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Southampton and Norwich

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As I watched the Southampton game today I found myself making comparisons with Norwich City. I wasn''t doing this because Southampton were winning the match or because of their good start to the season. I suppose, really, what motivated me to the thought process was because my history of watching the two teams always had me drawing comparisons right back to the time ( and before ) we were promoted together out of the old Third Division in 1959/60 season.


The recent history of the two teams also invites comparison because of the quick promotions from the third level to the Premiership in successive seasons. Both accomplished this with young managers facing the premiership for the first time. Many would have said Southampton were prematurely harsh in sacking Nigel Adkins in their first season back in the top division. After all, Norwich were in 12th position at the time and Southampton were just a few points behind us with a game in hand. Most articles/opinions I read stated that Adkins was a very decent man and well suited to Southampton. His career as a footballer was as a goalkeeper and management experience at lower levels. Regardless of the recent success, his club decided they were looking for something more. At that point, we were also of the opinion that not only did we have a decent man in charge in Chris Hughton. His football career as a defender was at a much higher level than Adkins, as was his management experience.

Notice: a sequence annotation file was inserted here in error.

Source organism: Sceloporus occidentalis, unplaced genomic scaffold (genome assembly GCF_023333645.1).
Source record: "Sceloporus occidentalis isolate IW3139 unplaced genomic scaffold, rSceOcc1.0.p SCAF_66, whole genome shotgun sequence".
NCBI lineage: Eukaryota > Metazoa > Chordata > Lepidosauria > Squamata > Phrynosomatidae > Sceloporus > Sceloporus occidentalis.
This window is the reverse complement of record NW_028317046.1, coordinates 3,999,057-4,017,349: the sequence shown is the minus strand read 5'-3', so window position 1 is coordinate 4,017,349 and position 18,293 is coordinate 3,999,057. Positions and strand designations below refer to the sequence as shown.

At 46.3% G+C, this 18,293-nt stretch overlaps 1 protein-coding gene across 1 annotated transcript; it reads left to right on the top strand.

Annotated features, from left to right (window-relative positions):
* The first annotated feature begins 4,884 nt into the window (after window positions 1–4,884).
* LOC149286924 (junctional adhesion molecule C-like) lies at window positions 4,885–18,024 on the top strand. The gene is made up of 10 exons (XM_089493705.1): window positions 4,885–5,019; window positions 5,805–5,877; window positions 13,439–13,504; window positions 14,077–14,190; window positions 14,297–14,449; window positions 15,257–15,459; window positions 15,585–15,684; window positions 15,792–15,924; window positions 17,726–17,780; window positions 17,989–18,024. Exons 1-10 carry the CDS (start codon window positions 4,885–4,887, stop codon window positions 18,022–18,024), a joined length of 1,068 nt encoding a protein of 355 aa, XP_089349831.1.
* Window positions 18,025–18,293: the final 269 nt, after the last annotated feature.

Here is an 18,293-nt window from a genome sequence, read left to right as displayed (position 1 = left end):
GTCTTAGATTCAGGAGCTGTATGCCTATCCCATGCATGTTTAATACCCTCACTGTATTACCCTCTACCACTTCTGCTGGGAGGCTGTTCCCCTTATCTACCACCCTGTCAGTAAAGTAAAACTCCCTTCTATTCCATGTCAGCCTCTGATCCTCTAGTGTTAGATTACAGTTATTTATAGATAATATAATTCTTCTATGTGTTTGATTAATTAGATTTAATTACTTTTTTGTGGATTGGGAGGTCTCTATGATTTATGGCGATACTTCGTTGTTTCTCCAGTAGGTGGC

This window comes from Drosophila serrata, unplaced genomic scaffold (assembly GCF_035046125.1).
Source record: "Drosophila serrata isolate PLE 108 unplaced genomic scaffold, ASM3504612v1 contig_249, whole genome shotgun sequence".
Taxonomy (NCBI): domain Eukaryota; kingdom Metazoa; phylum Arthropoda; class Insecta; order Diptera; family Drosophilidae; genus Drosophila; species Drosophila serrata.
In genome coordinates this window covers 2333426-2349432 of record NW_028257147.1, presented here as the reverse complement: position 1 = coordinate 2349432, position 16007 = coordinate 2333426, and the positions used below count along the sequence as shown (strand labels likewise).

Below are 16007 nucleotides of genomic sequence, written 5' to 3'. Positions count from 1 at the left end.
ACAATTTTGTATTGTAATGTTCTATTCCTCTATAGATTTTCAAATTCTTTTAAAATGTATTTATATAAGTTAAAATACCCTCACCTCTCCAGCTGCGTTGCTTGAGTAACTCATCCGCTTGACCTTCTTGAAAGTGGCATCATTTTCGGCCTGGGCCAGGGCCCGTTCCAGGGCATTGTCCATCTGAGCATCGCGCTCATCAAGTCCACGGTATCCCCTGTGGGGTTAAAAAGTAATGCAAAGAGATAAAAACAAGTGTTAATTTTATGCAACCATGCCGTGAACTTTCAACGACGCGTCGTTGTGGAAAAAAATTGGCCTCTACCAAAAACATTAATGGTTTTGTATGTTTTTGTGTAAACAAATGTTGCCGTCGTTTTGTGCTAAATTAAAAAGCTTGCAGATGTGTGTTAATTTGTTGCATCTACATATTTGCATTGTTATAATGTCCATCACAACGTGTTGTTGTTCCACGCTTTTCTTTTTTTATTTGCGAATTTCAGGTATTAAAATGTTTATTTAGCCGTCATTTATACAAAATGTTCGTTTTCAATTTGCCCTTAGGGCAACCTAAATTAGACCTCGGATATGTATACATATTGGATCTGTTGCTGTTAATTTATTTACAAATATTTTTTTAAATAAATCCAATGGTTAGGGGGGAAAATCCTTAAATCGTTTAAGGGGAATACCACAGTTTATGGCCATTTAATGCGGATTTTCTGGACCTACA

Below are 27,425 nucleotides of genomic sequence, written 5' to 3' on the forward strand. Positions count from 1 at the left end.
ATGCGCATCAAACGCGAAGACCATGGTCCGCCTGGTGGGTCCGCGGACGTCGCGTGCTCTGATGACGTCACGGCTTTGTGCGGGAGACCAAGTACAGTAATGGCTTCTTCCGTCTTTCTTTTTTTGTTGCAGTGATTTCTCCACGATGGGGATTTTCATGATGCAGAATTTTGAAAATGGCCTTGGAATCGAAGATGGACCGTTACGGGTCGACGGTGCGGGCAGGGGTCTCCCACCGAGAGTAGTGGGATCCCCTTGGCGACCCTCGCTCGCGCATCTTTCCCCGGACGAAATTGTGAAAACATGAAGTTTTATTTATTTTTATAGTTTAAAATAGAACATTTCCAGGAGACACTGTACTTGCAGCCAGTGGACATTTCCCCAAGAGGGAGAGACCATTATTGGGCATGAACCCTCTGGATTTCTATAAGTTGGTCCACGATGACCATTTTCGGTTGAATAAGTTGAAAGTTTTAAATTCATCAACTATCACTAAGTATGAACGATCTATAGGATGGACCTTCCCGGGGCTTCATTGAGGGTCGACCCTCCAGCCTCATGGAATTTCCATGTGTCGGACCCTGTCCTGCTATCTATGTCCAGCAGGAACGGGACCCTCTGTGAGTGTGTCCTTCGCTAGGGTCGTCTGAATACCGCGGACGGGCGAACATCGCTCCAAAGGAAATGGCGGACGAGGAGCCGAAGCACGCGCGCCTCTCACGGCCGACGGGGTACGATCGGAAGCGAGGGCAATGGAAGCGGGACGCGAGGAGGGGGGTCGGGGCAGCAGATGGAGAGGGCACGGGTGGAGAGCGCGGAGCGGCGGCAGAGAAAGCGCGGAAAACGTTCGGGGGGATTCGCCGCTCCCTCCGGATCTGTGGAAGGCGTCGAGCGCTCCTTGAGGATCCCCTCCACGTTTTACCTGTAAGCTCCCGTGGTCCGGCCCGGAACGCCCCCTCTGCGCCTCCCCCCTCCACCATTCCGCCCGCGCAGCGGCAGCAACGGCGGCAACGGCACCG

Coming into this season I suspect many would have expected Norwich and Southampton to be fairly even, and we may yet be. We both seemed to have spent well before the season got underway. Many might have said we were fairly comparable on paper. Indeed, one of our two victories to date was against them. However, watching Southampton of late, it strikes me that how they move forward in play is in a completely different manner to Norwich from an efficiency standpoint. There is far less passing the ball sideways and backwards, much more intent to move forward relatively quickly and as a team. It not only appears to be more threatening but it appears to hold the team in a compact position if they lose possession. This is supported by the fact they have only conceded three goals in nine games.


As the management and coaching staff with Norwich had football careers that were, on the whole, much more defensive, I found myself listening to the commentators on todays Southampton match saying the Pochettino discipline is significant repetition in training twice a day. I looked up the background on the key coaching positions at Southampton and, they too, are more from a defensive background. It appears most of the staff had training within the Spanish system. My input here is nothing more than observational. Obviously, Southampton like us, have ambition and were prepared to gamble to pursue their targets. If Hughton and his team continue to see us unable to finish and achieve the desired results it will be interesting to see what directions McNally and company will look toward should it become necessary to make a change.  

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